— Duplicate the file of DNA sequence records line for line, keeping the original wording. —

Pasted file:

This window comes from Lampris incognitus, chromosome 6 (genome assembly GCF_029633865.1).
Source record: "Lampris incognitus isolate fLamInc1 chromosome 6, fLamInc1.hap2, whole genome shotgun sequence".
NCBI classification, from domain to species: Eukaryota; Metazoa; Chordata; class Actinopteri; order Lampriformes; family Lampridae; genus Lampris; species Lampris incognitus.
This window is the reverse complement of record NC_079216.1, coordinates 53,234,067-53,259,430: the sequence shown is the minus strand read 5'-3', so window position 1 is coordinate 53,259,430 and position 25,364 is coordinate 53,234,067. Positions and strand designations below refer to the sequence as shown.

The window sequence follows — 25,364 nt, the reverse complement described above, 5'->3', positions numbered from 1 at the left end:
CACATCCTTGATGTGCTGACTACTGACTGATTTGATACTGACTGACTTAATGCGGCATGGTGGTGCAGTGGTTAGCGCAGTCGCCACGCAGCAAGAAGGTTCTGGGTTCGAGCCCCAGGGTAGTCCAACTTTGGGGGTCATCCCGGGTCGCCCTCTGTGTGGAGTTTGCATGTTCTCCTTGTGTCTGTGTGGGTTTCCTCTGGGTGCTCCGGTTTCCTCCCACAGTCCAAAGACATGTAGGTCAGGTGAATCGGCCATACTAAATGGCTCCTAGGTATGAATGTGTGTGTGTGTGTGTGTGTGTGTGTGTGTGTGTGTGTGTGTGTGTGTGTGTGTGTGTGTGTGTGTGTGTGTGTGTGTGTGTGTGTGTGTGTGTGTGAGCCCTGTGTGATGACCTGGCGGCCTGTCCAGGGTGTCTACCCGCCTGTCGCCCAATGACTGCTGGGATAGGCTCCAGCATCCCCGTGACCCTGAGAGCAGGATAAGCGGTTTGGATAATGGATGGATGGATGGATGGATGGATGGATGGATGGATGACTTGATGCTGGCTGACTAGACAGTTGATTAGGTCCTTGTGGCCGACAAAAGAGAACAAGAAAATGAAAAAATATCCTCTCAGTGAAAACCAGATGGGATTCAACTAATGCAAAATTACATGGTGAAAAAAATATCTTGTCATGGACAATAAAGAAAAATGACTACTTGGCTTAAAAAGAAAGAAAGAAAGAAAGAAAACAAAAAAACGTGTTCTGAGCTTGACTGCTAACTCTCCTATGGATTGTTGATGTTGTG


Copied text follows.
This window comes from Lampris incognitus, chromosome 6 (genome assembly GCF_029633865.1).
Source record: "Lampris incognitus isolate fLamInc1 chromosome 6, fLamInc1.hap2, whole genome shotgun sequence".
NCBI classification, from domain to species: Eukaryota; Metazoa; Chordata; class Actinopteri; order Lampriformes; family Lampridae; genus Lampris; species Lampris incognitus.
This window is the reverse complement of record NC_079216.1, coordinates 53,234,067-53,259,430: the sequence shown is the minus strand read 5'-3', so window position 1 is coordinate 53,259,430 and position 25,364 is coordinate 53,234,067. Positions and strand designations below refer to the sequence as shown.

The window sequence follows — 25,364 nt, the reverse complement described above, 5'->3', positions numbered from 1 at the left end:
CACATCCTTGATGTGCTGACTACTGACTGATTTGATACTGACTGACTTAATGCGGCATGGTGGTGCAGTGGTTAGCGCAGTCGCCACGCAGCAAGAAGGTTCTGGGTTCGAGCCCCAGGGTAGTCCAACTTTGGGGGTCATCCCGGGTCGCCCTCTGTGTGGAGTTTGCATGTTCTCCTTGTGTCTGTGTGGGTTTCCTCTGGGTGCTCCGGTTTCCTCCCACAGTCCAAAGACATGTAGGTCAGGTGAATCGGCCATACTAAATGGCTCCTAGGTATGAATGTGTGTGTGTGTGTGTGTGTGTGTGTGTGTGTGTGTGTGTGTGTGTGTGTGTGTGTGTGTGTGTGTGTGTGTGTGTGTGTGTGTGTGTGTGTGTGTGAGCCCTGTGTGATGACCTGGCGGCCTGTCCAGGGTGTCTACCCGCCTGTCGCCCAATGACTGCTGGGATAGGCTCCAGCATCCCCGTGACCCTGAGAGCAGGATAAGCGGTTTGGATAATGGATGGATGGATGGATGGATGGATGGATGGATGGATGACTTGATGCTGGCTGACTAGACAGTTGATTAGGTCCTTGTGGCCGACAAAAGAGAACAAGAAAATGAAAAAATATCCTCTCAGTGAAAACCAGATGGGATTCAACTAATGCAAAATTACATGGTGAAAAAAATATCTTGTCATGGACAATAAAGAAAAATGACTACTTGGCTTAAAAAGAAAGAAAGAAAGAAAGAAAACAAAAAAACGTGTTCTGAGCTTGACTGCTAACTCTCCTATGGATTGTTGATGTTGTG